Rare and helpful:
Low susceptibility to FOMO. But for a different reason than you might think. The urge to buy an investment because its price went up means you probably don’t know why the price has gone up. And if you don’t know why the price has gone up you’re more likely to bail when it goes down. Most good investing is just sticking around for the longest time possible, through thick and thin. Quash the need to own whatever is going up the most and you reduce the urge to abandon whatever eventually goes down. Someone will always be getting richer than you. It’s OK.
Knowing what game you’re playing. An idea that’s obvious but overlooked is that investors on the same field play different games. We buy the same companies, read the same news, talk to the same people, are quoted the same market prices – but we’re everything from day traders to endowments with century-long time horizons. Even investors who think they’re playing the same game – say, stock pickers – have wildly different goals and risk tolerances. My view is that most investing debates do not reflect genuine disagreement; they reflect investors playing different games talking over each other, upset that people who don’t want what you want can’t see what you see. Understanding your game, without being swayed by people playing different games, is a rare investing power.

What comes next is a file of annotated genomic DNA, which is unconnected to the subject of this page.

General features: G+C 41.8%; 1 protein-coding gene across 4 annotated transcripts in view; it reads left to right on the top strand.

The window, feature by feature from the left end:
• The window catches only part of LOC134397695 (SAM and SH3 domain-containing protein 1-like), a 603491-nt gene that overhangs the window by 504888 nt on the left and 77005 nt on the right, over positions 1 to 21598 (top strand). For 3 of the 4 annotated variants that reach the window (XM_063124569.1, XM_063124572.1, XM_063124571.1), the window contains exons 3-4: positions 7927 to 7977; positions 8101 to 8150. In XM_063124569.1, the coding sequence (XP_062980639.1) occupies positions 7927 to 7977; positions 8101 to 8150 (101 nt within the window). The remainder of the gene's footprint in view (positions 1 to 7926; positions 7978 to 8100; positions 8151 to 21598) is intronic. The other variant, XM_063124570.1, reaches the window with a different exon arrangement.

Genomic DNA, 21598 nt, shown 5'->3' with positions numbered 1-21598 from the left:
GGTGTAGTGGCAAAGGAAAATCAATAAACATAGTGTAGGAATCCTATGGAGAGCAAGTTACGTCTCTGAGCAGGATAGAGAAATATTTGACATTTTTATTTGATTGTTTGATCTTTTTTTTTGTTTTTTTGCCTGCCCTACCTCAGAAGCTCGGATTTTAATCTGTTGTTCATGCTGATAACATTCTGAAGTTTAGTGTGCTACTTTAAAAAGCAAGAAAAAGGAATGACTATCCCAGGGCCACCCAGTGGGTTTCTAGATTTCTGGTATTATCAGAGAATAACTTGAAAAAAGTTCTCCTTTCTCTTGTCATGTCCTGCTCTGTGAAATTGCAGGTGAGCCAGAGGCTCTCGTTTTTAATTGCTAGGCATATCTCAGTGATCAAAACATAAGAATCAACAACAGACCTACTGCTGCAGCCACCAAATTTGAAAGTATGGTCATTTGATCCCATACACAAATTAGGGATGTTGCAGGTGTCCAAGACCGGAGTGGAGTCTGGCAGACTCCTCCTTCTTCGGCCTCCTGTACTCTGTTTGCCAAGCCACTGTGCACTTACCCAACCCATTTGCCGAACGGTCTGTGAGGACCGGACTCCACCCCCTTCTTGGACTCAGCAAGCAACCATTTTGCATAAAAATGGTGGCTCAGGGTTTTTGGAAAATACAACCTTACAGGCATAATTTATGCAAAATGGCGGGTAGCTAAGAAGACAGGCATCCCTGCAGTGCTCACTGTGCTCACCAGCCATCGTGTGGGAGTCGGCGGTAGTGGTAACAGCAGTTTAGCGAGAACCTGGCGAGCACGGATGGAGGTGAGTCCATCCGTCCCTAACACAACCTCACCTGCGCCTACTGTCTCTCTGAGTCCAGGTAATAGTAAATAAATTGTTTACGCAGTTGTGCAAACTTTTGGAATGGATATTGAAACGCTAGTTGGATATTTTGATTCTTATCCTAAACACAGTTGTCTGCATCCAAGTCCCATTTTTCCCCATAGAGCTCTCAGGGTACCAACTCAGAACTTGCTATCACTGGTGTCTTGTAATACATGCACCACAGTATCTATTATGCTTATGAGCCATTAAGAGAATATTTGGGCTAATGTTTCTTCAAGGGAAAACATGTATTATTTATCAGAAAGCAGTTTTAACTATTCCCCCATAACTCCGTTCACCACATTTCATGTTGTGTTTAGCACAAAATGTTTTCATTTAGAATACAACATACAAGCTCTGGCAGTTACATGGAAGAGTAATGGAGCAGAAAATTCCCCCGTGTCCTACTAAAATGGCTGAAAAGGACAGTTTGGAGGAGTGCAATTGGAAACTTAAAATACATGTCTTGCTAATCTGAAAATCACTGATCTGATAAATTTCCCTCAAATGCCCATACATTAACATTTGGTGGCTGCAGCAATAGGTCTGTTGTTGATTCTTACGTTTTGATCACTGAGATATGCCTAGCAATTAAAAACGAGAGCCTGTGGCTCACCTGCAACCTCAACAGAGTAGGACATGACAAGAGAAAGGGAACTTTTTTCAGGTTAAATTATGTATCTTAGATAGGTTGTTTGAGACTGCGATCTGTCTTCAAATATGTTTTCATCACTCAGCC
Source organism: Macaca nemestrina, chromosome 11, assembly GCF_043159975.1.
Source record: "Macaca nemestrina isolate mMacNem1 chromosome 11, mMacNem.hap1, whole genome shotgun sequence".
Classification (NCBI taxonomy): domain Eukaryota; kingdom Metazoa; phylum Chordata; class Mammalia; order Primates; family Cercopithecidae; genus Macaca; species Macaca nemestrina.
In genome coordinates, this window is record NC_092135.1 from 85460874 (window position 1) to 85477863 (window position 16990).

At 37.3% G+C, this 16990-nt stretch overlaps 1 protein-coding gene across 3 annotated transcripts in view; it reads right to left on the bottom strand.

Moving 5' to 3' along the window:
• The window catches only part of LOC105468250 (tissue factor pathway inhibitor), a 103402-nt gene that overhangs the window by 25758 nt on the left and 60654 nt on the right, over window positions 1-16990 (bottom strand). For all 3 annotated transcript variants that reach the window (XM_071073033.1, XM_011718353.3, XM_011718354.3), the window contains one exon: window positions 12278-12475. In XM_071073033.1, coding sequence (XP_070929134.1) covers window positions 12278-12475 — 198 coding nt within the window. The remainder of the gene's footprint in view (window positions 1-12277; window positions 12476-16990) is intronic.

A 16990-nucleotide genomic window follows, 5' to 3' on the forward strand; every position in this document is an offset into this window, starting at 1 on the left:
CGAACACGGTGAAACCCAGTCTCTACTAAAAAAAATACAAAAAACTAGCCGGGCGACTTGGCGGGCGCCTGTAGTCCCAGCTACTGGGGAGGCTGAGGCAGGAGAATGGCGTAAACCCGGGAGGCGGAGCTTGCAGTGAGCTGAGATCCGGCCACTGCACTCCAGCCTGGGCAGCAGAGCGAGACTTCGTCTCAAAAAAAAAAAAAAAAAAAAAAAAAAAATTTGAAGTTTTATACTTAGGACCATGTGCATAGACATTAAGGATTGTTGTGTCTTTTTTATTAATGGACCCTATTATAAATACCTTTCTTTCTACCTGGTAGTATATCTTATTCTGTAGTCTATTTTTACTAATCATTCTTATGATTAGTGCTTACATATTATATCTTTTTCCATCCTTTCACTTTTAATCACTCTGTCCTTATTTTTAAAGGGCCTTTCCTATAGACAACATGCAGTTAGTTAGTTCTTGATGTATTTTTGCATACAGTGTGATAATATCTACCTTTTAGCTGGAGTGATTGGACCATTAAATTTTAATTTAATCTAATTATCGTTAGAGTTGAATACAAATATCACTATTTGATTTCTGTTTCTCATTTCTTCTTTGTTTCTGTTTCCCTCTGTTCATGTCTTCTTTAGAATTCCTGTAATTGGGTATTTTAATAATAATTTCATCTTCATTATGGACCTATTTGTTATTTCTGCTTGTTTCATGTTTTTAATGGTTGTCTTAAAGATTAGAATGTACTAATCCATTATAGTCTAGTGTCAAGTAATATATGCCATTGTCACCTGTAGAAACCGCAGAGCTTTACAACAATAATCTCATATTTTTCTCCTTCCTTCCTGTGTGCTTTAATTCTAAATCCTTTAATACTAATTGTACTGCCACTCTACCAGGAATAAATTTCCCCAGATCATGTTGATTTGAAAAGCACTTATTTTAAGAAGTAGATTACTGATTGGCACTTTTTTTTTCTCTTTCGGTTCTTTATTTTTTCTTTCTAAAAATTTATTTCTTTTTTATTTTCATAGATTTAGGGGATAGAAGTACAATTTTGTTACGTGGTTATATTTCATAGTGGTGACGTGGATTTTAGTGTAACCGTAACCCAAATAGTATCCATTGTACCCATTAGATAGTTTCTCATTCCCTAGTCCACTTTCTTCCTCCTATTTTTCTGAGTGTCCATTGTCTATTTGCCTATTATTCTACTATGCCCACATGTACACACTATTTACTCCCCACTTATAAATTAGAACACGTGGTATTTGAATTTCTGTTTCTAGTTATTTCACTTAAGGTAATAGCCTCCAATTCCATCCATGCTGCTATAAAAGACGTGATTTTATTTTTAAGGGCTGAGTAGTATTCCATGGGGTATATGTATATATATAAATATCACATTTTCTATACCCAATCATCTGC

Recognizing the difference between patience and stubbornness. Two things are true: 1) every asset goes through temporary out-of-favor periods, and 2) the world changes, and some things fall permanently out of favor. Industries go through normal cycles, then they die. Investing strategies work for decades, then they stop. Realizing that patience plays the most important role in investing, but it shouldn’t be used blindly in every situation, is so hard. Dealing with it requires a combination of conviction and flexibility that can feel like a contradiction. The trick – and that’s the right word – is realizing that some behaviors never change but the composition of the economy always does. Having a few immutable beliefs but even more that you’re willing to abandon is a rare investing power.
Comfortable being miserable. And let me define misery a few ways. Losing money can be miserable. So is the honest admission that your investment success may not have come entirely from skill. So is the inevitable doubt among your investors, co-workers, spouse, friends, and self during a stretch of underperformance. Realizing what’s out of your control can be miserable; recognizing how many risks exist that you had never considered can make you despondent.
The rare skill is accepting these pains vs. trying to avoid or deny them. There’s a scene in Lawrence of Arabia where one man puts out a match with his fingers and doesn’t flinch. Another man watching tries to do the same, and yells in pain. “It hurts! What’s the trick?” he asks. “The trick is not minding that it hurts,” the first man says. Comfortable being miserable. Same in investing.
Aligning your peak-wealth years with a generational collapse in interest rates, the Fed becoming comfortable with quantitative easing, and falling marginal tax rates. Plus the historical context of what it’s been like in other eras, which gives you an appreciation for what’s possible. A rare and helpful skill.